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Ending School Lunchline Shaming on Colorado’s November Ballot


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Photo: Africa Studio, courtesy of Shutterstock

Eric Galatas
Public News Service (via AP Storyshare)

In November, Colorado voters will have an opportunity to end a practice known as “lunch-line shaming,” which drew national attention after a Colorado child’s arm was marked as a message to parents who had fallen behind on their lunch tab.

Karla Gonzales Garcia, director of organizing and community partnerships for Hunger Free Colorado, said in an age of intense political polarization, the ballot initiative known as Healthy School Meals for All resonates with voters across party lines.

“We can all agree that no kid should go hungry,” Garcia asserted. “And that every kid in the state deserves a healthy nutritious meal, so they can thrive in the school, in academic performance, and they can just be healthy later on in life.”

Healthy School Meals for All is a bipartisan initiative referred to the ballot by Colorado lawmakers in the last session. It’s projected to help at least 60,000 Colorado children access food at school even though their parents earn too much to qualify for free or reduced-price meals. The initiative also aims to reduce stigma, and get nutritious food to more kids, by making school meals free for all students.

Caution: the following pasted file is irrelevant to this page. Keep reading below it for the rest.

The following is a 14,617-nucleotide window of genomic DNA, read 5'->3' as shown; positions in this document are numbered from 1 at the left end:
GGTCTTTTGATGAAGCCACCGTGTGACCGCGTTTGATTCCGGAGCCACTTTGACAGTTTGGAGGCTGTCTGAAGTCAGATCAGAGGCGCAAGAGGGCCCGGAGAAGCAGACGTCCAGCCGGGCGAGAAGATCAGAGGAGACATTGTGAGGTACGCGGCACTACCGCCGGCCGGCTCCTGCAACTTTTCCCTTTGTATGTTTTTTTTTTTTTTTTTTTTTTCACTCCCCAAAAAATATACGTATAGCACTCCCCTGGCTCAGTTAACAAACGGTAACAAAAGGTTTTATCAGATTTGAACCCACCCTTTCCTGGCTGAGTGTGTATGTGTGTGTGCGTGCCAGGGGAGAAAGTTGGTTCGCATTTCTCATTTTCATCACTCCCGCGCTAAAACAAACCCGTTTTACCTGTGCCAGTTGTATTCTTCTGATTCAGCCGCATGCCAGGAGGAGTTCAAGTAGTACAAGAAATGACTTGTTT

Garcia pointed out Healthy School Meals for All would help districts access training and purchase new equipment to give school cooks alternatives to simply opening cans to serve far less healthy processed foods.

Garcia added the measure should help strengthen regional food systems by connecting Colorado farmers with school cafeterias.

“And they can also get locally produced ingredients from our local small farms in our communities,” Garcia explained. “Cafeteria workers can cook from scratch.”

Garcia noted the ballot measure is doing exactly what Colorado’s still-controversial Taxpayer’s Bill of Rights intended: If you want to raise revenues to feed kids, you have to take it to the voters and let them know how you intend to pay for it. In this case, Garcia said it means Colorado’s top earners would see their state tax deductions capped.

“The people that are the biggest earners, that is the top 3% who make $300,000 or more, will contribute in order to make sure that every kid has a meal in Colorado,” Garcia stated.

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